Religious centres suggested voting choices for members | Mangaluru News

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Religious centres suggested voting choices for members | Mangaluru News


MANGALURU: The political war had entered prayer houses too as they can subtly influence the devotees.

Though the messages conveyed are not direct or intense, those in authority in these religious institutions often send across a subtle message asking the community to “choose a leader who carries the potential of fulfilling the aspirations of our community”.

“Our priest has never asked us to vote for any particular party or candidate. But he did ask us to keep a few things in mind while choosing our representative, such as the fate of our community for the next five years, the candidate’s rapport with our community, his or her contribution to our community and the untoward incidents in the last few years in this constituency,” said Christine, a voter from Mangaluru City North constituency.

Vivek Shetty, a doctor, said though he hasn’t encountered any incident with a political tone in temples he has visited, politics is certainly discussed during community programmes undertaken by a friend’s family.

“A lot of politics is discussed at these community programmes. We are Bunts and we prioritize a candidate from our community more than any political party. A certain party has fielded candidates taking this into account,” he said, adding, “This has certainly been playing on our minds.” The Sunni Uluma leaders, on the other hand, have been openly asking community members to cast their vote for a party, and not a candidate, that is secular.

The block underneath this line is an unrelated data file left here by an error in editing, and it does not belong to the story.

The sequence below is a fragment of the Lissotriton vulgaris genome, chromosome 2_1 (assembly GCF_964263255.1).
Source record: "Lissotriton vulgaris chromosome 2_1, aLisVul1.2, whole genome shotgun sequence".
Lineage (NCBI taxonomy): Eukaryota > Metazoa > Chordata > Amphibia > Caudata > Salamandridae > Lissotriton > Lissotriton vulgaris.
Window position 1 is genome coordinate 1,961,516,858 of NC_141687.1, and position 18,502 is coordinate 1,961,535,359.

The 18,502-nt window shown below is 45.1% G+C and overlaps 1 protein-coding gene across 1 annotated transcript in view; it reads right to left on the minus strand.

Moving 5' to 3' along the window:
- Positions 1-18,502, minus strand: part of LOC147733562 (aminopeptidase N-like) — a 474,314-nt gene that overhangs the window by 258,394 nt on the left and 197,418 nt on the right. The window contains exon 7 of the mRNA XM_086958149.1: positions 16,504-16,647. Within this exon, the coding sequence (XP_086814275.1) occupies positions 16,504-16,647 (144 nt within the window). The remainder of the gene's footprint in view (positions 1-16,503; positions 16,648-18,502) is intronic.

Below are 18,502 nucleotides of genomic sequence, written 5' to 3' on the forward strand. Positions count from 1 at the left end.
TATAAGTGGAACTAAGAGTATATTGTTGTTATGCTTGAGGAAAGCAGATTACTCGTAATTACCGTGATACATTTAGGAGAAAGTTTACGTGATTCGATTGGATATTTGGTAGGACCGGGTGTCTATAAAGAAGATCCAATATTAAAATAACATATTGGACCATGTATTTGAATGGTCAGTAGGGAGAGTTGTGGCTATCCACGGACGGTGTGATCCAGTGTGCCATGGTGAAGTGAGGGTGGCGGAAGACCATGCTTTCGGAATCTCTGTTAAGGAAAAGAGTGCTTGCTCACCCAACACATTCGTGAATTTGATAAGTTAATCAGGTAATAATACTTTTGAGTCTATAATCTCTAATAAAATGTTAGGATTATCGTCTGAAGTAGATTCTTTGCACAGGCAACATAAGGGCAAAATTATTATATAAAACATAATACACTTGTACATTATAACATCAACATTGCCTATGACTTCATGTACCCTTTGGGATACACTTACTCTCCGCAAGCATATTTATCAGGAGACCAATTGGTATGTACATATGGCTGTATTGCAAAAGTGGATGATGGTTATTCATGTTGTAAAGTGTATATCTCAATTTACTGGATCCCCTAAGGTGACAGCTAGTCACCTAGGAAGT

“In the current political system, it has become necessary for religious leaders, along with the common man, to discuss politics. The multicultural Indian values have been diluted by a few communal forces. To ensure there is no hung assembly so that communal elements get a chance to form the government or to ensure that a party with a communal agenda doesn’t get power, it’s necessary that we all vote for a party that will preserve the secular fabric of the country,” read a message on social media from Aboobakar Siddiq, national secretary, Sunni Students’ Federation.

Given the charged political environment, these messages by religious and community groups could play a major role in people deciding how they vote.



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